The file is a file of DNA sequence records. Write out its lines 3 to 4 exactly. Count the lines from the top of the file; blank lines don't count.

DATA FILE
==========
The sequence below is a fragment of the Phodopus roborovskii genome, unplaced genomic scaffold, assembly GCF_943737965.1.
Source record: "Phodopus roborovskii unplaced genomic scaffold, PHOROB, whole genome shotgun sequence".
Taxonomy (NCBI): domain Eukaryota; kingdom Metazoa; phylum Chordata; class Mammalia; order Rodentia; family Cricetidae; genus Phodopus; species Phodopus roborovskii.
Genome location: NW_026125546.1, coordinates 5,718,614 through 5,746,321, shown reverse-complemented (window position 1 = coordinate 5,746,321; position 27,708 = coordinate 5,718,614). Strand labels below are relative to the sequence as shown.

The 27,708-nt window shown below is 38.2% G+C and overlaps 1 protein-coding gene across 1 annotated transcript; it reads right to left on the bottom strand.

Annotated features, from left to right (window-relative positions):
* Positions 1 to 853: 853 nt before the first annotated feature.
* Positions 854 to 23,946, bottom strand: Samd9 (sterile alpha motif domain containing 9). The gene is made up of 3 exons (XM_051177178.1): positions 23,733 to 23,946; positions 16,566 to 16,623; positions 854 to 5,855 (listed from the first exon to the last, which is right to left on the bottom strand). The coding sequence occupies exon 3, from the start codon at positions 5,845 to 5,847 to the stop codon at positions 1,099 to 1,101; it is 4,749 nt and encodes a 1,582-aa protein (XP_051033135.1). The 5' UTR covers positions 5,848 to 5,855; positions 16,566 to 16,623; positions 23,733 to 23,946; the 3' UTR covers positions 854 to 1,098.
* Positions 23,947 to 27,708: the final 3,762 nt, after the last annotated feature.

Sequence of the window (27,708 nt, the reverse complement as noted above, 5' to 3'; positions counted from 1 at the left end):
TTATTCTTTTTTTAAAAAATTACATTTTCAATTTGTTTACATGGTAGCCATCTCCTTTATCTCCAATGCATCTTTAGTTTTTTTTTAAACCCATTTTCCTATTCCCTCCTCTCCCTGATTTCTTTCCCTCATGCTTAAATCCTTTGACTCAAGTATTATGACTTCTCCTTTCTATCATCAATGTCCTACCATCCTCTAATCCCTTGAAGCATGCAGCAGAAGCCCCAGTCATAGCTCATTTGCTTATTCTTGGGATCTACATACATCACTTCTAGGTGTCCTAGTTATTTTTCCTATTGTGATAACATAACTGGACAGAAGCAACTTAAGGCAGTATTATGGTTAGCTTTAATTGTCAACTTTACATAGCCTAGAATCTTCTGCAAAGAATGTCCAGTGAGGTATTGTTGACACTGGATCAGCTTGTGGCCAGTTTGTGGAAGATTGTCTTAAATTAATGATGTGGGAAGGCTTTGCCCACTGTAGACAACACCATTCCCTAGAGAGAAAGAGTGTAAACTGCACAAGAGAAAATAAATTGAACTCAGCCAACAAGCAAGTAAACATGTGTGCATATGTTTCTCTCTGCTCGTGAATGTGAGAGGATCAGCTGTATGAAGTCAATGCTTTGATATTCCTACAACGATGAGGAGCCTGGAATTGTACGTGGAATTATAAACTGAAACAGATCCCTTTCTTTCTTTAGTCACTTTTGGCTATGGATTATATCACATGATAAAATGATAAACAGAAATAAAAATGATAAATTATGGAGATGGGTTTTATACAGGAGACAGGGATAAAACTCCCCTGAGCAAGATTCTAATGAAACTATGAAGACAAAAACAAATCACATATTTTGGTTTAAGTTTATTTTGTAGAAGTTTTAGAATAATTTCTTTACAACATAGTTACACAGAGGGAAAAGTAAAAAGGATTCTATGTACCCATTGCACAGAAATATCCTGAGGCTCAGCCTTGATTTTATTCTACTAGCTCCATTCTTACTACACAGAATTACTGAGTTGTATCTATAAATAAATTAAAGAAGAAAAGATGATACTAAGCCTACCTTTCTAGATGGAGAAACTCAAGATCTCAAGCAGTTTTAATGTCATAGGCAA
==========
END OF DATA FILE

Taxonomy (NCBI): domain Eukaryota; kingdom Metazoa; phylum Chordata; class Mammalia; order Rodentia; family Cricetidae; genus Phodopus; species Phodopus roborovskii.
Genome location: NW_026125546.1, coordinates 5,718,614 through 5,746,321, shown reverse-complemented (window position 1 = coordinate 5,746,321; position 27,708 = coordinate 5,718,614). Strand labels below are relative to the sequence as shown.